ance to a particular function or
digital data. I have illustrated
this here through the example
of the thematic backgrounds.
As I write this, the two prototypes
are still being used in the real
world. We are currently planning
a follow-up study with a total set
of 10 prototypes. I find this very
promising, not merely because it
makes me feel good about my work,
but more so because I see it as a
sign that society and industry are
getting more and more ready for
a tangible interaction paradigm.
One subject I still want to address,
though, is doing longitudinal stud-
ies with tangible interfaces, as
it presents the consequences of
tangibility in a more critical light
(both for industry as well as for
academic research). Looking at my
five iterations, the major differ-
ence between the last one and the
first lies in the duration of the test-
ing period and the consequential
quality of the prototype. To put it
bluntly, the earlier prototypes were
tested for a few weeks at the most,
which determined the maximum
period they had to maintain their
quality. This is pure pragmatism:
There is a trade-off between the
necessary quality of a prototype
and the consequential time invest-
ment. The final prototypes, on the
other hand, were to endure for a
year of intensive day-to-day testing.
As a result, I had to solve quite a
few prototyping issues to guarantee
durability and safety. For example,
whereas the earlier prototypes often
needed instant fixes between test
sessions, I could not afford driving
between test locations scattered
over the country every time some
animal lost its head—literally. This
forced me to completely rethink
my prototype production method.
An impactful issue here was the
prototype’s scale. The final prototype saw an explosion in its vastness compared to the earlier ones.
Moreover, it had to be manufactured
in threefold by myself, which meant
lots and lots of work. And although
I am not afraid to get my hands
dirty, it does illustrate that there is
a consequence to doing longitudinal
research with tangible interfaces.
Ultimately, I spent eight months
designing, animating, voice-overing,
programming, and prototyping to
get to a sufficient level of quality
for a 10-month testing period.
The important question is, of
course: Was the amount of work
worth it? I am convinced it was.
First of all, for my research it was
essential that LinguaBytes could be
adjusted to the developmental level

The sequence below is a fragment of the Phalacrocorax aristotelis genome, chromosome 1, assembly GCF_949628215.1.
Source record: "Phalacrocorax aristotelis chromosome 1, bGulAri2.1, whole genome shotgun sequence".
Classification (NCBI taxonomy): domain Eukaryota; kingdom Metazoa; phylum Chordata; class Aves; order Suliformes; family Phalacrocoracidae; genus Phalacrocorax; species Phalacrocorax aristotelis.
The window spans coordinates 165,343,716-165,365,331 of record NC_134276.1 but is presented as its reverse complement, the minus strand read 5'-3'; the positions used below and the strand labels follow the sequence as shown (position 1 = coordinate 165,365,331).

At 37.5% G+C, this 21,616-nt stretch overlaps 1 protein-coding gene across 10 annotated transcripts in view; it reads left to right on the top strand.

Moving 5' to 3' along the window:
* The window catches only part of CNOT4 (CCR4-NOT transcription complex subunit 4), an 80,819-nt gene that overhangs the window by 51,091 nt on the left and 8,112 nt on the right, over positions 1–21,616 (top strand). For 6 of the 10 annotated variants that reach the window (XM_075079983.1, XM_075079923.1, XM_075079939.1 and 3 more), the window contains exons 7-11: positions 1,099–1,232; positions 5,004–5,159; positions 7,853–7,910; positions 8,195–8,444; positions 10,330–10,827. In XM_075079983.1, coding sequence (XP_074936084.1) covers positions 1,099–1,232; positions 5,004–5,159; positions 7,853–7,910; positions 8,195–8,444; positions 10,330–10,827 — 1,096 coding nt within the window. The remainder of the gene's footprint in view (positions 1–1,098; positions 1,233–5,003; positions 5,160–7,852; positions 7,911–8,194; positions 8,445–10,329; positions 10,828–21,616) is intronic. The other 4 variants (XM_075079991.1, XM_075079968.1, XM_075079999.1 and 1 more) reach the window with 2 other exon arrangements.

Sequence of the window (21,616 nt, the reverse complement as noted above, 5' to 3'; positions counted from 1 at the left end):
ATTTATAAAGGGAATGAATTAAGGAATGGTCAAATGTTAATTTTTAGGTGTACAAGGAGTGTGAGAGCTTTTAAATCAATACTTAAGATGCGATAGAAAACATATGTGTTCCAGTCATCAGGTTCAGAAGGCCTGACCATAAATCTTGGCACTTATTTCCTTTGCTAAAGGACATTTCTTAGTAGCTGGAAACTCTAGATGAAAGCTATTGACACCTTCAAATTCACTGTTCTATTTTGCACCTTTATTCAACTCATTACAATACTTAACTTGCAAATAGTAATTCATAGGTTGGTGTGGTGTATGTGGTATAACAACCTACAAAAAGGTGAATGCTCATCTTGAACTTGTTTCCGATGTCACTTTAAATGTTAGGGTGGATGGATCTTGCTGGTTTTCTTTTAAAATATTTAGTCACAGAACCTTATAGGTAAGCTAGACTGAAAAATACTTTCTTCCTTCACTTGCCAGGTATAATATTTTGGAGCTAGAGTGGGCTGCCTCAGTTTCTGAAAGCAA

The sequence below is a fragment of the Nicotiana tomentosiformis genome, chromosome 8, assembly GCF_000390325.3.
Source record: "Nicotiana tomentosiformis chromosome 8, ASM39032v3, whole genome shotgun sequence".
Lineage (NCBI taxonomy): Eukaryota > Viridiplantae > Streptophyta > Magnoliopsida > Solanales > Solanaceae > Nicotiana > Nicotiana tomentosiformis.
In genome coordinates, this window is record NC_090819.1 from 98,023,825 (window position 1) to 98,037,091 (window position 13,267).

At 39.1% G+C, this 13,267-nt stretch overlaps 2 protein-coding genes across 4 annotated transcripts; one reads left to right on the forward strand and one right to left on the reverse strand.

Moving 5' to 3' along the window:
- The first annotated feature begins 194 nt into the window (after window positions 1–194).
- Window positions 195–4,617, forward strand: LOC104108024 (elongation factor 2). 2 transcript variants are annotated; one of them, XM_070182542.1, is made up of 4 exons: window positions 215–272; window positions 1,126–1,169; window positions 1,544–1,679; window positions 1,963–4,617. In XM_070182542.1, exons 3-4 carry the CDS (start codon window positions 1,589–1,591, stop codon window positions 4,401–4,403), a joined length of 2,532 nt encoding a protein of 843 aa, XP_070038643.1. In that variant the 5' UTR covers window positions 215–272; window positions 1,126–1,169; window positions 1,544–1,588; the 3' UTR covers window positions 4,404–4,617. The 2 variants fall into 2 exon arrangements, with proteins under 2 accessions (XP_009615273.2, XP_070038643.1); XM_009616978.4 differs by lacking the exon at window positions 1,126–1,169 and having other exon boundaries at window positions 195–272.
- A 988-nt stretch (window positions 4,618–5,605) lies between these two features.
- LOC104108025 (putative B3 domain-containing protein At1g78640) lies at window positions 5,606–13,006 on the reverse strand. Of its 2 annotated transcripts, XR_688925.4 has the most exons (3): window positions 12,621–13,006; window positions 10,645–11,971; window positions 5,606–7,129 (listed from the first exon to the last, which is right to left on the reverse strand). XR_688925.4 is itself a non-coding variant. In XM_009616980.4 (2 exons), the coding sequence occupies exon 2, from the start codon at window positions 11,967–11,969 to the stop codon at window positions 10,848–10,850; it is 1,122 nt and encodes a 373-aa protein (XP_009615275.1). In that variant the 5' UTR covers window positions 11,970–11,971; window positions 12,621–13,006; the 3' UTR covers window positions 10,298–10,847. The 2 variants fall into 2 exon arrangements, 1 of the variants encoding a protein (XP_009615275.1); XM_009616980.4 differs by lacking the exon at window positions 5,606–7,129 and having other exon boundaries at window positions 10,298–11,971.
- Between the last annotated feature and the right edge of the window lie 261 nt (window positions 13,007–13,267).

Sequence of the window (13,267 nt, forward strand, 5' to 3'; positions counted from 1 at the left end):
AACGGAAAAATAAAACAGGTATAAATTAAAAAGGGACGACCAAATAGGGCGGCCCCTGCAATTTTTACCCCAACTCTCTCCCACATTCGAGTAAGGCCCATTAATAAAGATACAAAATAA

of individual children, while taking
their personal needs, skills, and preferences into account. This required
a broad range of learning materials.
Second, as the only way to draw
conclusions about LinguaBytes’ language stimulation properties was to
longitudinally test it, large quantities (and very durable) hardware
and software were needed. Third,
to properly determine LinguaBytes’
required adaptability and adaptiv-ity [ 4] it was necessary to get insight
into the complete system. To achieve
this, I felt it necessary as
a researcher to leave as little as
possible to the imagination; doing
research in complex real-world contexts simply requires detailed design
prototypes that allow for diversity,
subtlety, and richness during their
confrontation with the world. Only
when we take the whole human
seriously in interaction design can
we make it truly meaningful.
1. Hengeveld, B. Designing LinguaBytes: A tangible
language learning system for non- or hardly speaking toddlers. Doctoral Dissertation, Eindhoven
University of Technology, 2011.
2. Shaer, O. and Hornecker, E. Tangible user
interfaces: Past, present, and future directions.
Foundations and Trends in Human–Computer
Interaction 3, 1–2 (2009), 1–137.
3. Fernaeus, Y., Tholander, J., and Jonsson, M.
Beyond representations: Towards an action-centric
perspective on tangible interaction. International
Journal of Arts and Technology 1, 3/4 (2008), 249–267.
4. Hengeveld, B., Hummels, C., Overbeeke, C. J., van
Balkom, H., Voort, R., and de Moor, J. Adapt or be
adapted. Proc. of Physicality 2007 (Lancaster, UK). 27–32.
ABOUT THE AUTHOR
Bart Hengeveld is an associate
professor in the Designing Quality
in Interaction group at TU
Eindhoven. He has a master’s
degree in industrial design engi-
neering from TU Delft. In 2006 he
started his doctoral research, LinguaBytes, at TU
Delft, transferring to TU Eindhoven in 2007, where
he defended his research in 2011.
© 2013 ACM 1072-5520/13/11 $15.00
• The final
figures that were
made by hand, in
threefold for the